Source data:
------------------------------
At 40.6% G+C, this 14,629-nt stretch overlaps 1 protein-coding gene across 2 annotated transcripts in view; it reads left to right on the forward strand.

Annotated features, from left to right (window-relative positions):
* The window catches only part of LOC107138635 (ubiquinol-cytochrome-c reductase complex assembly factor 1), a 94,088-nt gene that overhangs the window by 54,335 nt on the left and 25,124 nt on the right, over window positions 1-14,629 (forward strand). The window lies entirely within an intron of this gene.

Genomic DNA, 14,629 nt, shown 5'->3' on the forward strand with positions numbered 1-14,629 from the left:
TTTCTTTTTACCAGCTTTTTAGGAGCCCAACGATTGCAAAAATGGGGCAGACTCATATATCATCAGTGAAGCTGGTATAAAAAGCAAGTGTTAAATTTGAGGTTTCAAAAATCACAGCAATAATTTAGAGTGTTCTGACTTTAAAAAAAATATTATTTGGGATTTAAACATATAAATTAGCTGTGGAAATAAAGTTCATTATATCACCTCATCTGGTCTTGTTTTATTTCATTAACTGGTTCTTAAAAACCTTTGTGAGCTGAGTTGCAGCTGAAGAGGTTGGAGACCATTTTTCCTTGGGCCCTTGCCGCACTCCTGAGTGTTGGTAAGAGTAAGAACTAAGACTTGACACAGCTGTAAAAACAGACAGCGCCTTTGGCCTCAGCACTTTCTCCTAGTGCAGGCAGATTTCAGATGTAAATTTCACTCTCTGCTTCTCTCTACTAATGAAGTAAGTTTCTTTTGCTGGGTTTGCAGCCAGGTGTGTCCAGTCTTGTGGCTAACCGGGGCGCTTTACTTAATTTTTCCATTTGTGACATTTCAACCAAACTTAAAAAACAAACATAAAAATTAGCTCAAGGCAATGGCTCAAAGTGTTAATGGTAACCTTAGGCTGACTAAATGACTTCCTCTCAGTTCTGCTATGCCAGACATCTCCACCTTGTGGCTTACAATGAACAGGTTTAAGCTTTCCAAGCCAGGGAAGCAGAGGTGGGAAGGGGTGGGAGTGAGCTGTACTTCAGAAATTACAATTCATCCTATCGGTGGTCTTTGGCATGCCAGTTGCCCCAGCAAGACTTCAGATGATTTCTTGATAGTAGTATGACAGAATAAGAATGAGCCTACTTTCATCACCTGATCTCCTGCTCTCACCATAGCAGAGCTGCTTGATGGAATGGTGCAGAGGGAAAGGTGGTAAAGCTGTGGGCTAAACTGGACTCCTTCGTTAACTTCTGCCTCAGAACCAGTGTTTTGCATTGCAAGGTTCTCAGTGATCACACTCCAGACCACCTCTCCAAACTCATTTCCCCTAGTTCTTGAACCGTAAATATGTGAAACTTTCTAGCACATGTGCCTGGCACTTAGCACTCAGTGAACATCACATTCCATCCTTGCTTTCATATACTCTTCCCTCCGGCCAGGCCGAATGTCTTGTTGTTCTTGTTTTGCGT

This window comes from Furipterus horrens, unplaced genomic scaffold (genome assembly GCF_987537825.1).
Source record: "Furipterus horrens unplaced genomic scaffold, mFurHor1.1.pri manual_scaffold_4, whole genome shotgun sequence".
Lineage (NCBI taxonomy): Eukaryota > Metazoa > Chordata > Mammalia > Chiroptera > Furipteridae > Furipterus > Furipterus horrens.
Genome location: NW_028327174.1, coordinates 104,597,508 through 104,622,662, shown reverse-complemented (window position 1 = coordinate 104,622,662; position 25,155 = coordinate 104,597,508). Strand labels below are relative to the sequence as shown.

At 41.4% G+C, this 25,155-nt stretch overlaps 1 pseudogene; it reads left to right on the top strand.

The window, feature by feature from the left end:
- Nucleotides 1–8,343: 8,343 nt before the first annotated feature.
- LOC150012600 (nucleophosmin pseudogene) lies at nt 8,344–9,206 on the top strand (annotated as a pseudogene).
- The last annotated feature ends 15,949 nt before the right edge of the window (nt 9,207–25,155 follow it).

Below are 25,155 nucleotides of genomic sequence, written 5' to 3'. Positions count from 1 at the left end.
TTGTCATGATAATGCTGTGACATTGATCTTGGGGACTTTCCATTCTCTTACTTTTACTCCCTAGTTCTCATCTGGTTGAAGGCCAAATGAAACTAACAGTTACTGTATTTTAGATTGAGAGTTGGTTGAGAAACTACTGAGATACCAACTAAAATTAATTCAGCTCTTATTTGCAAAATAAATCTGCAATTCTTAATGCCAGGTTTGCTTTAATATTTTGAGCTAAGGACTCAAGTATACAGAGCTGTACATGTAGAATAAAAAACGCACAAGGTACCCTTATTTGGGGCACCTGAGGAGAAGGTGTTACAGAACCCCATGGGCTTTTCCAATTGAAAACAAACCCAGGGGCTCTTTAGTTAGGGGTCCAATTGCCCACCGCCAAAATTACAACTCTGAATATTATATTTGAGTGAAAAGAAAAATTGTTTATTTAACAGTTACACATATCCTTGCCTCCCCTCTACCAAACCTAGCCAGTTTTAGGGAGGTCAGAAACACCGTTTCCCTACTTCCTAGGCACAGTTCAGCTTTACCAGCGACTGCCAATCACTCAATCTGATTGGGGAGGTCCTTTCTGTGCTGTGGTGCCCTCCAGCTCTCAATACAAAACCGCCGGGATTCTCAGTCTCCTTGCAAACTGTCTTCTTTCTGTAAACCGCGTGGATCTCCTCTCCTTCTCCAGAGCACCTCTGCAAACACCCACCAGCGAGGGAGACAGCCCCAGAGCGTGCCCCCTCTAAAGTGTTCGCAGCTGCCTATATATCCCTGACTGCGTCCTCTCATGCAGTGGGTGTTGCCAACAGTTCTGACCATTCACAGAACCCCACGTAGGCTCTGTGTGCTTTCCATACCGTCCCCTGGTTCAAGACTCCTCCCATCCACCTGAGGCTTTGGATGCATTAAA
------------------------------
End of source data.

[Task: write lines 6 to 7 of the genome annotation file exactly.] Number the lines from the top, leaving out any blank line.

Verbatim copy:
This window comes from Furipterus horrens, unplaced genomic scaffold (genome assembly GCF_987537825.1).
Source record: "Furipterus horrens unplaced genomic scaffold, mFurHor1.1.pri manual_scaffold_4, whole genome shotgun sequence".